Tag Archives: Michigan Tech

Walt Disney sees a 3D printer in every family home

Earlier this week, Walt Disney International chairman Andy Bird predicted that there would be a 3D printer in every family’s home within the next decade.

Bird, who was speaking on the first day of the Abu Dhabi Media Summit, said 3D printing technology remains on track to “revolutionize” the way the world works.

“Every home in ten years, probably less than that, will have its own 3D printer just as homes now have a 2D or laser printer,” he opined.

According to the Hollywood Reporter, Bird confirmed that Disney is currently examining various methods of utilizing 3D technology in its theme parks around the world.

“We’ll be working with the technology where you can easily capture the facial features of individual guests in a very fast way, so you can then turn those features and put them onto dolls,” he added.

“We’ve been doing that with Stars Wars whereby you can buy a Luke Skywalker doll that you can put your face onto.”

Joshua Pearce, an associate professor at Michigan Tech, expressed similar sentiments in a recent article covered on Bits & Pieces.

“For the average American consumer, 3D printing is ready for showtime,” Pearce explained. “3D printers [may] have been the purview of a relative few aficionados, but that is changing fast. The reason is financial: the typical family can already save a great deal of money by making things with a 3D printer instead of buying them off the shelf.”

As Pearce notes, open-source 3D printers for home use typically have price tags ranging from about $350 to $2,000.

“[Plus], you don’t need to be an engineer or a professional technician to set up a 3D printer,” said Pearce. “Some can be set up in under half an hour, and even the RepRap can be built in a weekend by a reasonably handy do-it-yourselfer.”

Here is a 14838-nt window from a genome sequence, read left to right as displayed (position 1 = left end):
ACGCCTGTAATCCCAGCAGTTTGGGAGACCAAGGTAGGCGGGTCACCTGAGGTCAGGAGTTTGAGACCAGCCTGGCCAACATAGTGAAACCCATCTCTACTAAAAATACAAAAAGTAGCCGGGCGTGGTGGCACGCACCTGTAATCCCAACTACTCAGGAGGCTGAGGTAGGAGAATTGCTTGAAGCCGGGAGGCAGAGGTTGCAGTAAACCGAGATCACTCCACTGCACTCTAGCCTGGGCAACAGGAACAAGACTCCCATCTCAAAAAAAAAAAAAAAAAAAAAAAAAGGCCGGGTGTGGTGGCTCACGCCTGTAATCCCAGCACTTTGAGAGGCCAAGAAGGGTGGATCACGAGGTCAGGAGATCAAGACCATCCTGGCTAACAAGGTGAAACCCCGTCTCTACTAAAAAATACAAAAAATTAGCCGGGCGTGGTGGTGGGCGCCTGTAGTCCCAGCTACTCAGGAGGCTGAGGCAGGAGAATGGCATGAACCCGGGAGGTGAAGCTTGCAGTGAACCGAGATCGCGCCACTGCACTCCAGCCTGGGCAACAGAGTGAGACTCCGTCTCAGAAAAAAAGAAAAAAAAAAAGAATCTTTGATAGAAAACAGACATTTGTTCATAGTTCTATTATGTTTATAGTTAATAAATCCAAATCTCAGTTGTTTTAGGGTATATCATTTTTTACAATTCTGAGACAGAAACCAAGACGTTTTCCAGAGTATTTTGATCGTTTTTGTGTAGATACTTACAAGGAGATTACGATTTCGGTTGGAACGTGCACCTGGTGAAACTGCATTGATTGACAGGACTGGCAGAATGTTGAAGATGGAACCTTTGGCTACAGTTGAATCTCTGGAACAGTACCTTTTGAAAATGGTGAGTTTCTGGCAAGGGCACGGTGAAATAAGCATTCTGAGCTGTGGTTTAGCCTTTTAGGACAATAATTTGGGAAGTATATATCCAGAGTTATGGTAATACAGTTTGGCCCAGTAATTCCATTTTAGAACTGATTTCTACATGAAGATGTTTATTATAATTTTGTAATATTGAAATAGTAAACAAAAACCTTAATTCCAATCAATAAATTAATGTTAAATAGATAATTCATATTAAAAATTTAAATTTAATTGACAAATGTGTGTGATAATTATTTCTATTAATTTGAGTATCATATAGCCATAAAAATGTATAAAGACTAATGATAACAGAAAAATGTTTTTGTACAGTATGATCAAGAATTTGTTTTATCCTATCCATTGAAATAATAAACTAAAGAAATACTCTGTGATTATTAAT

Pearce also emphasized that 3D printing likely heralds a new world in which consumers have many more choices – where nearly everything can be customized.

“With the exponential growth of free designs and expansion of 3D printing, we are creating enormous potential wealth for everyone,” he noted. “It would be a different kind of capitalism, where you don’t need a lot of money to create wealth for yourself or even start a business.”

How 3D printing empowers Makers

Chelsea Schelly, assistant professor of social sciences at Michigan Tech, says 3D printing can be used to help empower individuals.

“When you produce something yourself instead of purchasing it, that changes your relationship to it,” Schelly explained. “You are empowered by it.”

As Dennis Walikainen of Michigan Tech News notes, the principle might sound simple at first, although its ramifications are wide ranging, especially for middle and high school educators. In fact, that’s where Schelly’s 3D printing research began – at a teacher workshop coordinated by 3D printing guru Joshua Pearce.

During the workshop, one local high school teacher designed and printed a snowblower part that typically retails for $200.

“Instead, he made it himself and saved the money. And he saved the hassle of bringing the machine to the shop to get it fixed,” said Schelly. “The early feedback from the teachers is that the students are more engaged. They take pride in making these things for themselves. This could be seen as part of the larger ‘Maker’s Movement,’ where people are doing their own production processes.”

Joshua Pearce concurred, noting that more individuals are likely to begin designing and creating their own products as 3D printer prices drop significantly.

“As 3D printing [is] open-sourced, the costs plummeted from tens of thousands of dollars to $1,600 for assembled printers today, and the new RepRap printers are down to $500 in parts. As the price drop continues, they will become household items, like desktop printers. This has the potential to disrupt the way we manufacture,” he explained.

“The number of designs is exploding. There are a lot of helpers out there. Give us what you’ve got, and we’ll build on it and give you what we’ve got—and we all benefit. [For example], an open-source Chinese smartphone, made with a 3D printer, was [recently] posted online for $130, and 100,000 sold in 90 seconds.”

As we’ve previously discussed on Bits & Pieces, the DIY Maker Movement has been using Atmel-powered 3D printers like MakerBot and RepRap for some time now. However, 3D printing has clearly entered a new and important stage in a number of spaces including the medical sphere, architectural arena, science lab and even on the battlefield.

Indeed, the meteoric rise of 3D printing has paved the way for a new generation of Internet entrepreneurs, Makers and do-it-yourself (DIY) manufacturers. So it comes as little surprise that the lucrative 3D printing industry is on track to be worth a staggering $3 billion by 2016.